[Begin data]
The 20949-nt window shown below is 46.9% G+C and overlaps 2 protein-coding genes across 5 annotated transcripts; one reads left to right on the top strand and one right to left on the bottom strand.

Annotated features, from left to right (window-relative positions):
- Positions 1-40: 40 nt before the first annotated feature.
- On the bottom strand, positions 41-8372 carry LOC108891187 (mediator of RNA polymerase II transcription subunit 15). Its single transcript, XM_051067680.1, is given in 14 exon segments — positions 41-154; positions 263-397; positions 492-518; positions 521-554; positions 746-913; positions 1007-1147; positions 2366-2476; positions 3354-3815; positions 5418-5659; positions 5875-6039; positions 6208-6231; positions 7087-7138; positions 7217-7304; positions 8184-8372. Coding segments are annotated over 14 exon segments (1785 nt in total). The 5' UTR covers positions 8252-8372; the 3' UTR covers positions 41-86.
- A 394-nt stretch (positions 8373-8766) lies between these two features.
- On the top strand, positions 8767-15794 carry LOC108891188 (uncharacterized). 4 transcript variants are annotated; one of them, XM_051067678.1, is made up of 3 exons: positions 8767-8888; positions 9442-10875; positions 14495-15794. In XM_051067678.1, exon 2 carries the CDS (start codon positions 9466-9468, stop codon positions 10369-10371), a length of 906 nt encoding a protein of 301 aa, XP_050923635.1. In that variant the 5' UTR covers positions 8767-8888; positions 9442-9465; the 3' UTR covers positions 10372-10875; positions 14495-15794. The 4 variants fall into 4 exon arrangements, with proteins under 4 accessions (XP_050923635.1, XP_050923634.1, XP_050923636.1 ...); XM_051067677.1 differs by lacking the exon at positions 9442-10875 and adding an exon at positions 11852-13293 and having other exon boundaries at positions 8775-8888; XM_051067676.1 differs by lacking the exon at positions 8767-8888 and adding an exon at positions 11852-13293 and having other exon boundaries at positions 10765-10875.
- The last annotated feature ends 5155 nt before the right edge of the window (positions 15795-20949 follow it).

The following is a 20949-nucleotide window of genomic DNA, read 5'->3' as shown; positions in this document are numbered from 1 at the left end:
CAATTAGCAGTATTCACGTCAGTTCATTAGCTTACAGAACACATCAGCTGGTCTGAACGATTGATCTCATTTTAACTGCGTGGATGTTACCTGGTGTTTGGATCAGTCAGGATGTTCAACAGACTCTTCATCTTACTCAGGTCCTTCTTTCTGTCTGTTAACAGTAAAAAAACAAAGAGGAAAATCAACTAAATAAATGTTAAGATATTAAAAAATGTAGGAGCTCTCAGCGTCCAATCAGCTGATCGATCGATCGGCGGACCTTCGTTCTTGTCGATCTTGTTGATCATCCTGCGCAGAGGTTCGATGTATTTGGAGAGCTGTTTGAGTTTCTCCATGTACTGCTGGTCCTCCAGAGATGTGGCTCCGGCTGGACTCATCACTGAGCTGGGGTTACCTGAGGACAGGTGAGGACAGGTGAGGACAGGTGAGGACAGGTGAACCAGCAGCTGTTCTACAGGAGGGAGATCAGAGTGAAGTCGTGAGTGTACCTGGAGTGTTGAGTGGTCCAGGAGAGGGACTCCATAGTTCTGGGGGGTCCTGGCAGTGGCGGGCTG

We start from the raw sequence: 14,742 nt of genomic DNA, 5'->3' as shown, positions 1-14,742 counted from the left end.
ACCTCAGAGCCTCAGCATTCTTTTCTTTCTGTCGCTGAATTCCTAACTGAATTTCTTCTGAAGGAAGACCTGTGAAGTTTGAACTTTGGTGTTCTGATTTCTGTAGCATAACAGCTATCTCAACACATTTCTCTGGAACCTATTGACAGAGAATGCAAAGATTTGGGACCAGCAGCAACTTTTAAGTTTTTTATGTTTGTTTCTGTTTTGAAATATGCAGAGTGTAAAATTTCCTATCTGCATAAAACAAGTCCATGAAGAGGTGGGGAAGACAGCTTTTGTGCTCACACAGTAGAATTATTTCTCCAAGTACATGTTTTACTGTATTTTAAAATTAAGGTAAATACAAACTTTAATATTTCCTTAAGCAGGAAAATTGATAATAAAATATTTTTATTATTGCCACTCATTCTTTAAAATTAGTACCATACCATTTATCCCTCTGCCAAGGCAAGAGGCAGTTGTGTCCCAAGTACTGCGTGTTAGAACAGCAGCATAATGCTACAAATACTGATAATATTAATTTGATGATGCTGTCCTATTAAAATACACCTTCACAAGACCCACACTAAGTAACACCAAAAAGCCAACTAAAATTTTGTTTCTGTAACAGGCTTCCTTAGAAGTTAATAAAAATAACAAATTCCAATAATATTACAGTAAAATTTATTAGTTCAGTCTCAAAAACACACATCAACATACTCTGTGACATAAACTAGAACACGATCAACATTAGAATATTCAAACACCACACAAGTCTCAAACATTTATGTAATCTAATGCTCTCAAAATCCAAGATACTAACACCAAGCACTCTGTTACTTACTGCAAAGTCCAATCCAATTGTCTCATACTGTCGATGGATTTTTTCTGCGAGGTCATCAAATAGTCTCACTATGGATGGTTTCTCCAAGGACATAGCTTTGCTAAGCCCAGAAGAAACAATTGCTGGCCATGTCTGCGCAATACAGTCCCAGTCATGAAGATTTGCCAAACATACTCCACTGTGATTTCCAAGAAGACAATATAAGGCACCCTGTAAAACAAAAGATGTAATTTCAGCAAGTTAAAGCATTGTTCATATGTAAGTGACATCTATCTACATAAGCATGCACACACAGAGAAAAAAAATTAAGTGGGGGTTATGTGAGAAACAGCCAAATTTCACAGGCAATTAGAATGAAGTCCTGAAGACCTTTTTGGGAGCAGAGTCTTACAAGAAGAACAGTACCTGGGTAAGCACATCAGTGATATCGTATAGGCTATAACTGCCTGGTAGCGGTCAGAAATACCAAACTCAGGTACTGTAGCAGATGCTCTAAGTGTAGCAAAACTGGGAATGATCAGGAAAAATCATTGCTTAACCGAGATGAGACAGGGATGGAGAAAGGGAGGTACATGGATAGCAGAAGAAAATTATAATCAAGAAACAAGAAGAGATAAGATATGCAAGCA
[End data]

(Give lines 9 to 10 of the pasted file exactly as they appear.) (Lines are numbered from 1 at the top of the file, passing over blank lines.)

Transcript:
CAATTAGCAGTATTCACGTCAGTTCATTAGCTTACAGAACACATCAGCTGGTCTGAACGATTGATCTCATTTTAACTGCGTGGATGTTACCTGGTGTTTGGATCAGTCAGGATGTTCAACAGACTCTTCATCTTACTCAGGTCCTTCTTTCTGTCTGTTAACAGTAAAAAAACAAAGAGGAAAATCAACTAAATAAATGTTAAGATATTAAAAAATGTAGGAGCTCTCAGCGTCCAATCAGCTGATCGATCGATCGGCGGACCTTCGTTCTTGTCGATCTTGTTGATCATCCTGCGCAGAGGTTCGATGTATTTGGAGAGCTGTTTGAGTTTCTCCATGTACTGCTGGTCCTCCAGAGATGTGGCTCCGGCTGGACTCATCACTGAGCTGGGGTTACCTGAGGACAGGTGAGGACAGGTGAGGACAGGTGAGGACAGGTGAACCAGCAGCTGTTCTACAGGAGGGAGATCAGAGTGAAGTCGTGAGTGTACCTGGAGTGTTGAGTGGTCCAGGAGAGGGACTCCATAGTTCTGGGGGGTCCTGGCAGTGGCGGGCTG

We start from the raw sequence: 14,742 nt of genomic DNA, 5'->3' as shown, positions 1-14,742 counted from the left end.